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Why the FTO is one of the most important police employees

Being a Field Training Officer — teaching young officers the right way to do the job — can be one of the most rewarding assignments in all of law enforcement


A reasonable argument can be made that the quality of a police department is directly correlated to the quality of its FTO program. Being a Field Training Officer — teaching young officers the right way to do the job — can be one of the most rewarding assignments in all of law enforcement. Lifelong friendships are often made, and the sense of accomplishment at the sight of a young officer’s “lightbulb moment” is extraordinary. 

Thomas Dworak — a retired sergeant from Wilmette (Ill.) Police Department who is now an instructor with The Virtus Group — travels the country teaching something he calls the Adaptive FTO, and it’s a model that has been met with wide-ranging praise for its success. 

The Adaptive FTO concept addresses the instruction of a recruit from a different perspective than many other models, recognizing that the FTO role has to evolve as the demands put on officers has changed over the years. 

Being an FTO can be one of the most rewarding assignments in all of law enforcement. (Photo/Pixabay)
Being an FTO can be one of the most rewarding assignments in all of law enforcement. (Photo/Pixabay)

More than checking boxes

Dworak says that the position entails far more than simply checking boxes on the FTO checklist.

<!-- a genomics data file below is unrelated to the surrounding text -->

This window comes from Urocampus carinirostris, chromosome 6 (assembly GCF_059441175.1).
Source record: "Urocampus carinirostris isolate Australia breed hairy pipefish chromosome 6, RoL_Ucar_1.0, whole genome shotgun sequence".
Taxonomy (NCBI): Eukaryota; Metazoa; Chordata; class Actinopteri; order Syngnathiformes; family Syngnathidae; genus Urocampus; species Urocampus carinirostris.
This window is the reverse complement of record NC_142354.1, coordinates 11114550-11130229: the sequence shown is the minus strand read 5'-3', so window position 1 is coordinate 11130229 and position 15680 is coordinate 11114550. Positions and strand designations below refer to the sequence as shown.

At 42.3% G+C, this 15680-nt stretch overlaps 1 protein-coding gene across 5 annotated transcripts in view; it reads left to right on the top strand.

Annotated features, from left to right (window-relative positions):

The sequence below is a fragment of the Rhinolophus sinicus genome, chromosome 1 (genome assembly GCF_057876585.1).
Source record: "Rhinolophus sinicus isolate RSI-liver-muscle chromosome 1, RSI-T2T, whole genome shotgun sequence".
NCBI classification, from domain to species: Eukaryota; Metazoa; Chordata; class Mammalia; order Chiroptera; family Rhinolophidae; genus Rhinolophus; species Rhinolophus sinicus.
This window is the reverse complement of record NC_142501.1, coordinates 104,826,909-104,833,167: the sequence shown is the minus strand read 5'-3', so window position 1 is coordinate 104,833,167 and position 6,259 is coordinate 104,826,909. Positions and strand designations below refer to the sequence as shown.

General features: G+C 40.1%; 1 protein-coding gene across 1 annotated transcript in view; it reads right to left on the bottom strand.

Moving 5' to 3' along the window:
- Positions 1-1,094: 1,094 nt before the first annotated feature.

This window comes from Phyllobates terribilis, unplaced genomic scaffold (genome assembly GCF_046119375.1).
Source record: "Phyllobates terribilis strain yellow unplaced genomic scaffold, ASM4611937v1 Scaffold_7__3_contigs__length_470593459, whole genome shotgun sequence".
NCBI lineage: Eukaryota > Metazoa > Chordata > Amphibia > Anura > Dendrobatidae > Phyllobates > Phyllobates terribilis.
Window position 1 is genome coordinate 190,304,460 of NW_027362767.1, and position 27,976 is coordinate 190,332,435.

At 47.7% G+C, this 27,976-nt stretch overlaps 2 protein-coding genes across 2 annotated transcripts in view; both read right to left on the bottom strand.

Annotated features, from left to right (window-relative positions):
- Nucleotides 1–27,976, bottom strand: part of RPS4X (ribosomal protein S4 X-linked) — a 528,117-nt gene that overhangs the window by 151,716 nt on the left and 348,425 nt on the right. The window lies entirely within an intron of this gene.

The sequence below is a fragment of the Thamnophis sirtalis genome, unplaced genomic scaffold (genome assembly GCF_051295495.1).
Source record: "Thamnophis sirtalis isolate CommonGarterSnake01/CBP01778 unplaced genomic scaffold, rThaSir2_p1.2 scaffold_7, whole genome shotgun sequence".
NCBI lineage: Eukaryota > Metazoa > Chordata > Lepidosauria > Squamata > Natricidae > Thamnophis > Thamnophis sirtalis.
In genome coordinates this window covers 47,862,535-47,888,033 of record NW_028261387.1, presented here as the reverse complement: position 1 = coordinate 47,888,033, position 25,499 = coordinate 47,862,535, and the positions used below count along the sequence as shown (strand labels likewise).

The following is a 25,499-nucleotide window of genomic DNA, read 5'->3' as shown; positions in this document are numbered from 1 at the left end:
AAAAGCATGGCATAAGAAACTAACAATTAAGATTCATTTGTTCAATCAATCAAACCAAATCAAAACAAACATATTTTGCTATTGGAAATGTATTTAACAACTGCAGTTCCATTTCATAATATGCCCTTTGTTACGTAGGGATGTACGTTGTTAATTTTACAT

“If we look at how field training has evolved over time, a lot of check boxes, a lot of forms, a lot of policies — but we don’t do the job that way. You know, an incident may happen and all of a sudden we don’t have a policy, or a rule, or a form to cover it. [Through] the Adaptive FTO method, what we do is train the FTOs to have an adaptive philosophy in problem-solving, decision-making, communication, and to train the recruits in there,” Dworak told PoliceOne. 

“We primarily make decisions, but if you look at the way some of the FTO models are set up, you’ve got a checkbox for making decisions, but you might have three boxes to cover radio usage and three boxes for writing reports. But that decision-making component and communication in terms of how we interact with each other are far more important than how we talk on a radio and how we write reports.”

Dworak explained that the Adaptive FTO method of teaching a recruit incorporates a lot of research from noted experts. For example, there is emotional intelligence component based on the work of Daniel Goleman, a renowned psychologist.  Other instruction is based on Carol Dweck’s research concluding that people have fixed or growth mindsets, and how to turn the former into the latter. Adaptive FTOs are able to teach the principles put forth by Patrick Van Horne and Jason Riley in their book Left of Bang, such as being able to observe baselines and anomalies which can help significantly increase officer safety. Adaptive FTOs are also taught Daniel Kahneman’s system one and system two thinking.

“I call it Thing One and Thing Two, where the Thing One brain is the automatic responsive brain and Thing Two brain is the thinking brain, and kind of how those two interact,” Dworak said. “De-escalation is the ugly ‘D word’ in policing now.  But how about we give you a tactical decision-making tool that slows down time, if we have it, to make an appropriate decision? When I say that everyone goes, ‘Yeah! What is it?’ It’s de-escalation.”